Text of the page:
Crawl spaces and basements are well known for being damp, dank spaces. Even when your home has no groundwater flooding issues and has perfect plumbing, the spaces can be plagued by moisture issues. One major culprit for humidity in your home is a phenomenon called the "stack effect".
The stack effect refers to the process by which hot air leaves the home through your attic and upper levels. As it does, a vacuum is created below, and new air is pulled upwards through the basement, crawl space, and lower levels.
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We know that air enters the home through the lower levels, moves upwards through the home, and exits through the upper levels.
What happens if outside air is being pulled into the basement or crawl space through vents or other openings?
Basements and crawl spaces are naturally cooled by the earth around them which keeps a fairly constant temperature year-round. Any air that enters that space from outside will be cooled as well.
Imagine this: It's an 80°F (27 °C) day with 80% relative humidity.
The higher the relative humidity number is, the closer the air is to becoming "full" of water. Warm air holds the most water and as it cools and "shrinks", it's able to hold less water. The relative humidity number shows how much humidity is in the air, relative to how much it can hold. Air at 80% relative humidity is 80% "full" of water. When the humidity rises above 100% outside, it rains.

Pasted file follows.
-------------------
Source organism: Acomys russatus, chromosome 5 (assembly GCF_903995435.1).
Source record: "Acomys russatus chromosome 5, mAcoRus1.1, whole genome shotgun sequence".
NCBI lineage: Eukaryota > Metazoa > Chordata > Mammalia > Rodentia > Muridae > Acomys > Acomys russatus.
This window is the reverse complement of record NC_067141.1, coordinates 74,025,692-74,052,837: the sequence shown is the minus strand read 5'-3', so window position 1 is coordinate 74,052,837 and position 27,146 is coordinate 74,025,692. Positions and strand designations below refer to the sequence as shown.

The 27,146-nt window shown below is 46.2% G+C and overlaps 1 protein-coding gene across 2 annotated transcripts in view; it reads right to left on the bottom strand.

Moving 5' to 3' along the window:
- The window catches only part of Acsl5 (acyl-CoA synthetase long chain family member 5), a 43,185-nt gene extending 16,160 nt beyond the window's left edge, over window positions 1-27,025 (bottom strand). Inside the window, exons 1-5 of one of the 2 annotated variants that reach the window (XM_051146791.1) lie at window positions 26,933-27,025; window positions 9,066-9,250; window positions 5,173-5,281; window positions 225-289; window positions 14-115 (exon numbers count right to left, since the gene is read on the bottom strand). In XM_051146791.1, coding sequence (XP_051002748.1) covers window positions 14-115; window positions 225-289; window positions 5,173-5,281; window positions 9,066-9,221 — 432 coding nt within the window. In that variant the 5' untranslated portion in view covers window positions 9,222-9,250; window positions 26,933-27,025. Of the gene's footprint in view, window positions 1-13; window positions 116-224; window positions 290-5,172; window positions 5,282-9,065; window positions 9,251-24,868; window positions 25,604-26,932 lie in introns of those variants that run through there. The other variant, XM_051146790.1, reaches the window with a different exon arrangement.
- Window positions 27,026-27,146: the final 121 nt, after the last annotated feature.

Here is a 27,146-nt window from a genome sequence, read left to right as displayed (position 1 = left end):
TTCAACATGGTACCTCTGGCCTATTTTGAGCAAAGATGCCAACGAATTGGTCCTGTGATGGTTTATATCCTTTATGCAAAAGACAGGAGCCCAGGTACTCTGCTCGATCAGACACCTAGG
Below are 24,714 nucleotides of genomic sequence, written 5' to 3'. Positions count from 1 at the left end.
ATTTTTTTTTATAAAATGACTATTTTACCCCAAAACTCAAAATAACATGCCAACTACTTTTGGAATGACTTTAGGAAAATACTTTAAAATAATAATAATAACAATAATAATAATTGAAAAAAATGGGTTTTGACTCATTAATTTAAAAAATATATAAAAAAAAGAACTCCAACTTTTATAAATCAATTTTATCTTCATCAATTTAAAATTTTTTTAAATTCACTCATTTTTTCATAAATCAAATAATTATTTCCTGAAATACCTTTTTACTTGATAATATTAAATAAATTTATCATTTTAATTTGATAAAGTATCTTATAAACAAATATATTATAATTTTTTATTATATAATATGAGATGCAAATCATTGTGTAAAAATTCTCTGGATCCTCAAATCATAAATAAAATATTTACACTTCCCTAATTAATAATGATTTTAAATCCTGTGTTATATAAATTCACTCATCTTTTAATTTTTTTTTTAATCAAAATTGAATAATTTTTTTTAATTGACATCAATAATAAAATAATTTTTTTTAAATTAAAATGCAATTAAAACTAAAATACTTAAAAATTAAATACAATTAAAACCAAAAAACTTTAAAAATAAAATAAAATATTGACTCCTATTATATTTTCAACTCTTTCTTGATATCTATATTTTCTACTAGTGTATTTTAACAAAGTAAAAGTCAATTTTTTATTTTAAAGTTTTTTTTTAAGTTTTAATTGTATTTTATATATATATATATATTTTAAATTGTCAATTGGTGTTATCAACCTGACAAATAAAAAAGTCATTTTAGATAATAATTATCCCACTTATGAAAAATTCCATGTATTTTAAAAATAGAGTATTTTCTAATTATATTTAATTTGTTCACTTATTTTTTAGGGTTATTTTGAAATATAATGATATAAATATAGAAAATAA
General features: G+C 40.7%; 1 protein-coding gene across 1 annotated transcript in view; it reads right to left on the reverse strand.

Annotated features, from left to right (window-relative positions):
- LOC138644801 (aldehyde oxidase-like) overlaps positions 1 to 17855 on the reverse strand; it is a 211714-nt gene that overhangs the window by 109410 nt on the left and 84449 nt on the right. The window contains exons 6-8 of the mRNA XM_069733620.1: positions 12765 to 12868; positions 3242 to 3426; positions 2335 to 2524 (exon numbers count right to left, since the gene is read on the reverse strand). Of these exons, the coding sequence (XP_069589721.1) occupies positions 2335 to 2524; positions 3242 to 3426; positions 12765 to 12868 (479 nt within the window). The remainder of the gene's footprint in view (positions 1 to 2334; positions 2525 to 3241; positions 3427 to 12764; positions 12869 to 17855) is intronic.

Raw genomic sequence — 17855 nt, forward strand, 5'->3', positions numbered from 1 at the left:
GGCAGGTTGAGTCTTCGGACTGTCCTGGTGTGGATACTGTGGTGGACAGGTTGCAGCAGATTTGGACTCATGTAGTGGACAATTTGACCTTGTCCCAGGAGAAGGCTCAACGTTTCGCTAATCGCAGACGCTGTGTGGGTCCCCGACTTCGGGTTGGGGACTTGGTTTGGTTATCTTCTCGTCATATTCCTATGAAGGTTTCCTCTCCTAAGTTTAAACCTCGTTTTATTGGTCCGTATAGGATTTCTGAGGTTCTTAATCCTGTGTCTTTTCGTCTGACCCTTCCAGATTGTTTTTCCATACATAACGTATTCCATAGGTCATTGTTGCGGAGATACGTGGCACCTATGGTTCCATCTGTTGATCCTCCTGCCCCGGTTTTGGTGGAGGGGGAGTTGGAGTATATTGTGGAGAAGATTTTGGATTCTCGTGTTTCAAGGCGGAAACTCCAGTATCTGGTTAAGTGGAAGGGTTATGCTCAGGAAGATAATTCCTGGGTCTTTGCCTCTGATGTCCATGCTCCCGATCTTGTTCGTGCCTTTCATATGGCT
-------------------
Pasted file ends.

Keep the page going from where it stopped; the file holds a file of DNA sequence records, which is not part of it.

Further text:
Picture that humid air moving into your crawl space or basement. This cool, underground space drops the temperature of the air to 68°F (20 °C). Because of this, the air's relative humidity goes up, even if no new water is added to the air. For every 1°F the temperature drops, the relative humidity of the air will rise by 2.2%.
In this case, the relative humidity will rise by 26.4% (12°F x 2.2%). Add the 80% humidity you already had, and you have 106.4% relative humidity. However, when the humidity reaches 100%, the air can hold no more water! So this extra humidity is dropped from the air as condensation, which is deposited on cool surfaces in the space, such as wood, metal, or concrete.
Mold needs moisture to survive, and it draws this humidity from the air around it. As the relative humidity in your basement or crawl space rises to 60% or higher, mold will live, thrive, and survive in the space.
As mold reproduces, it releases millions of allergenic mold spores into the air. In fact, research shows that a single square inch of drywall can contain as much as ten million spores!
Because of the stack effect, these mold spores will not be confined to your basement or crawl space. As air moves up from these spaces into your home, it will bring mold spores and humidity along with it. If you or a loved one have noticed the following symptoms that disappear once you leave your home, chances are, mold allergens are the culprit.
Of course, mold and rot will also wreak havoc on your home. Damaged wood, structural issues, and ruined personal property are all consequences of mold, mildew, rot, and humidity in a basement or crawl space.
Even when your home is protected from outside humidity, your home can still experience humidity when sources of standing water exist in your home.
Install a sump pump system to prevent groundwater flooding, and be sure to actively look for plumbing leaks — especially in your crawl space.
The key to controlling mold in your crawl space is to eliminate the humidity that keeps it thriving.
At Colorado Crawl Space, we recommend starting by sealing off any vents, covering any exposed dirt and concrete, and installing airtight crawl space doors.
Once this has been completed, it's a great idea to install either an energy-efficient crawl space dehumidifier. This will remove any existing humidity in the space and keep it dry in the future.
We offer crawl space humidity control estimates in Colorado, including Vail, Breckenridge, Aspen, and areas nearby. Contact us today to get started!
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